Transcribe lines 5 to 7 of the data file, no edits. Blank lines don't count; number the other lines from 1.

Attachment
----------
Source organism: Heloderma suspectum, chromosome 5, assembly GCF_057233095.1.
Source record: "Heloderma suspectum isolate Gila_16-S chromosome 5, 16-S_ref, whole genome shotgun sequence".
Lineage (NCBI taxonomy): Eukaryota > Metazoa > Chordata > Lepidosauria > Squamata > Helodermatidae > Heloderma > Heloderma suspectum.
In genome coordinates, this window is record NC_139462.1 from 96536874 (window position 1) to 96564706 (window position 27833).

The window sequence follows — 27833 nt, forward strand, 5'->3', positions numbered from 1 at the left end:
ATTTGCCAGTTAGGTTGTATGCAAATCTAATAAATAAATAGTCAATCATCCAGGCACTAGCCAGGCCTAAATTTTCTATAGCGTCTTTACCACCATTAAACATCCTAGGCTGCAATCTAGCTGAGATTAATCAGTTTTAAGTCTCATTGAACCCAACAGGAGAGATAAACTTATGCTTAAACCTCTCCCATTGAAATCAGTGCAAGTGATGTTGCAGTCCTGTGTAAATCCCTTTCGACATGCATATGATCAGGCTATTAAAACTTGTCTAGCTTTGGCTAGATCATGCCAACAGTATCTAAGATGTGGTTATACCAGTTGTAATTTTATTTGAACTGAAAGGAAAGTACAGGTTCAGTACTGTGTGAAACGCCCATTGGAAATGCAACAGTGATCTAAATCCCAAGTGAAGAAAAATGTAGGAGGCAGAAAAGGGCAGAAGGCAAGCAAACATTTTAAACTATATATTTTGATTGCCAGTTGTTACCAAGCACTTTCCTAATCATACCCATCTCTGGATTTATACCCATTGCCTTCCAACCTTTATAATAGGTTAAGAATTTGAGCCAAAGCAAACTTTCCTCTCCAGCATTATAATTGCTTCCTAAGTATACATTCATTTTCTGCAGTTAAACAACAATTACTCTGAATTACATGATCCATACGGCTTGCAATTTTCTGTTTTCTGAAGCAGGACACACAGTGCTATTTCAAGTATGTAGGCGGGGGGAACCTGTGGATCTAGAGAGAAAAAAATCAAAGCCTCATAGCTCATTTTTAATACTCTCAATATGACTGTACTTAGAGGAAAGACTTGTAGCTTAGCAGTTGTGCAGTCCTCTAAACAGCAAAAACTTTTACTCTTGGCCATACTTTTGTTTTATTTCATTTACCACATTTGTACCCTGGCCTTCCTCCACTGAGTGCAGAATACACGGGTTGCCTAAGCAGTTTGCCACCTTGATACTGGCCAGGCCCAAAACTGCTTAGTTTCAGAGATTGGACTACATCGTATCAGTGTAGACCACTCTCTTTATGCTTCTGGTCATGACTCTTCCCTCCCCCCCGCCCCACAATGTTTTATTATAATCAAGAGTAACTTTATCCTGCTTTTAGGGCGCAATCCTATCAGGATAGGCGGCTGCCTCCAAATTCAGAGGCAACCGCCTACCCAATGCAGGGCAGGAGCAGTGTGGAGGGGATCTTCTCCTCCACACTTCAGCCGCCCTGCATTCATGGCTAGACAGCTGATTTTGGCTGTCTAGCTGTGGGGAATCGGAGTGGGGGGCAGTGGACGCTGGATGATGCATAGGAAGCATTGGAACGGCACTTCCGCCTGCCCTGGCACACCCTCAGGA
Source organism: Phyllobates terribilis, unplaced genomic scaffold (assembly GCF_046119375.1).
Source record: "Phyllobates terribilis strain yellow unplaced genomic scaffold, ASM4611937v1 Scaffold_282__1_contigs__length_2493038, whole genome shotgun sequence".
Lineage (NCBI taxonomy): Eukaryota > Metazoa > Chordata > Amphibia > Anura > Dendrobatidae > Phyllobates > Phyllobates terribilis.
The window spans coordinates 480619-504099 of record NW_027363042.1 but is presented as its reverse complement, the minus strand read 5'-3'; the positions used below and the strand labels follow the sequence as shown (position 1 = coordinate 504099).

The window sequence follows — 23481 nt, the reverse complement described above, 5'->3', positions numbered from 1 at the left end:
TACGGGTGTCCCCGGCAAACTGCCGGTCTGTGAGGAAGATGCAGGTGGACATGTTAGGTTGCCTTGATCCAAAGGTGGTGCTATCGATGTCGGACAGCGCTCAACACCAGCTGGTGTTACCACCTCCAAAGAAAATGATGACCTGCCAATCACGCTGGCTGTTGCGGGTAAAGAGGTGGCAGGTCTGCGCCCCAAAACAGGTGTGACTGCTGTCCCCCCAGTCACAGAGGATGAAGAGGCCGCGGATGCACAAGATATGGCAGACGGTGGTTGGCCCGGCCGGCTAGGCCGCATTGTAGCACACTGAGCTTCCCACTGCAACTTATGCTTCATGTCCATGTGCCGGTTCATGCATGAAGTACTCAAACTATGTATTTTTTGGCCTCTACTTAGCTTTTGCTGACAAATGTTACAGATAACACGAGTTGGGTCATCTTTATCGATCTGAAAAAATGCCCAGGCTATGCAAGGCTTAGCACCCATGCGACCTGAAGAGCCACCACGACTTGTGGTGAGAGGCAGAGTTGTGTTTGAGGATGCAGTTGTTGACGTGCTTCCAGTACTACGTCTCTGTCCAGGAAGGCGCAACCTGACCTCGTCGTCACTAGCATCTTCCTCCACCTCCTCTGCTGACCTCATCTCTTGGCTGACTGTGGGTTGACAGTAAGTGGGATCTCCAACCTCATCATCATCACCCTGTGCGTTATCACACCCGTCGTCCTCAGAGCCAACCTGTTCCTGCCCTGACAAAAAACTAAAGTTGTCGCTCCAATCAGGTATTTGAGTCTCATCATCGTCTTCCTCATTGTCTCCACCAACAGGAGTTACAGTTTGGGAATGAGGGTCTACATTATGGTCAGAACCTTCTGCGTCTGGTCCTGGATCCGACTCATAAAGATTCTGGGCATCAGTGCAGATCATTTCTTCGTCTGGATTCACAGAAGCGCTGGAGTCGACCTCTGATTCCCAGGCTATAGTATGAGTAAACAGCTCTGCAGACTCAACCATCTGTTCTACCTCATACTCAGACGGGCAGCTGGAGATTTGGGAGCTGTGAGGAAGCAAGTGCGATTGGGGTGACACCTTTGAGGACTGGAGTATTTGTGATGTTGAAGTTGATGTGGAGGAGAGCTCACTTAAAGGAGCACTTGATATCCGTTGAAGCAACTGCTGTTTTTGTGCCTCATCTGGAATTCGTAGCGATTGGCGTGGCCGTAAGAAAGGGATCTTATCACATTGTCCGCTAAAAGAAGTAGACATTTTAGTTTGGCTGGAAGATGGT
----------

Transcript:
The window sequence follows — 27833 nt, forward strand, 5'->3', positions numbered from 1 at the left end:
ATTTGCCAGTTAGGTTGTATGCAAATCTAATAAATAAATAGTCAATCATCCAGGCACTAGCCAGGCCTAAATTTTCTATAGCGTCTTTACCACCATTAAACATCCTAGGCTGCAATCTAGCTGAGATTAATCAGTTTTAAGTCTCATTGAACCCAACAGGAGAGATAAACTTATGCTTAAACCTCTCCCATTGAAATCAGTGCAAGTGATGTTGCAGTCCTGTGTAAATCCCTTTCGACATGCATATGATCAGGCTATTAAAACTTGTCTAGCTTTGGCTAGATCATGCCAACAGTATCTAAGATGTGGTTATACCAGTTGTAATTTTATTTGAACTGAAAGGAAAGTACAGGTTCAGTACTGTGTGAAACGCCCATTGGAAATGCAACAGTGATCTAAATCCCAAGTGAAGAAAAATGTAGGAGGCAGAAAAGGGCAGAAGGCAAGCAAACATTTTAAACTATATATTTTGATTGCCAGTTGTTACCAAGCACTTTCCTAATCATACCCATCTCTGGATTTATACCCATTGCCTTCCAACCTTTATAATAGGTTAAGAATTTGAGCCAAAGCAAACTTTCCTCTCCAGCATTATAATTGCTTCCTAAGTATACATTCATTTTCTGCAGTTAAACAACAATTACTCTGAATTACATGATCCATACGGCTTGCAATTTTCTGTTTTCTGAAGCAGGACACACAGTGCTATTTCAAGTATGTAGGCGGGGGGAACCTGTGGATCTAGAGAGAAAAAAATCAAAGCCTCATAGCTCATTTTTAATACTCTCAATATGACTGTACTTAGAGGAAAGACTTGTAGCTTAGCAGTTGTGCAGTCCTCTAAACAGCAAAAACTTTTACTCTTGGCCATACTTTTGTTTTATTTCATTTACCACATTTGTACCCTGGCCTTCCTCCACTGAGTGCAGAATACACGGGTTGCCTAAGCAGTTTGCCACCTTGATACTGGCCAGGCCCAAAACTGCTTAGTTTCAGAGATTGGACTACATCGTATCAGTGTAGACCACTCTCTTTATGCTTCTGGTCATGACTCTTCCCTCCCCCCCGCCCCACAATGTTTTATTATAATCAAGAGTAACTTTATCCTGCTTTTAGGGCGCAATCCTATCAGGATAGGCGGCTGCCTCCAAATTCAGAGGCAACCGCCTACCCAATGCAGGGCAGGAGCAGTGTGGAGGGGATCTTCTCCTCCACACTTCAGCCGCCCTGCATTCATGGCTAGACAGCTGATTTTGGCTGTCTAGCTGTGGGGAATCGGAGTGGGGGGCAGTGGACGCTGGATGATGCATAGGAAGCATTGGAACGGCACTTCCGCCTGCCCTGGCACACCCTCAGGA
Source organism: Phyllobates terribilis, unplaced genomic scaffold (assembly GCF_046119375.1).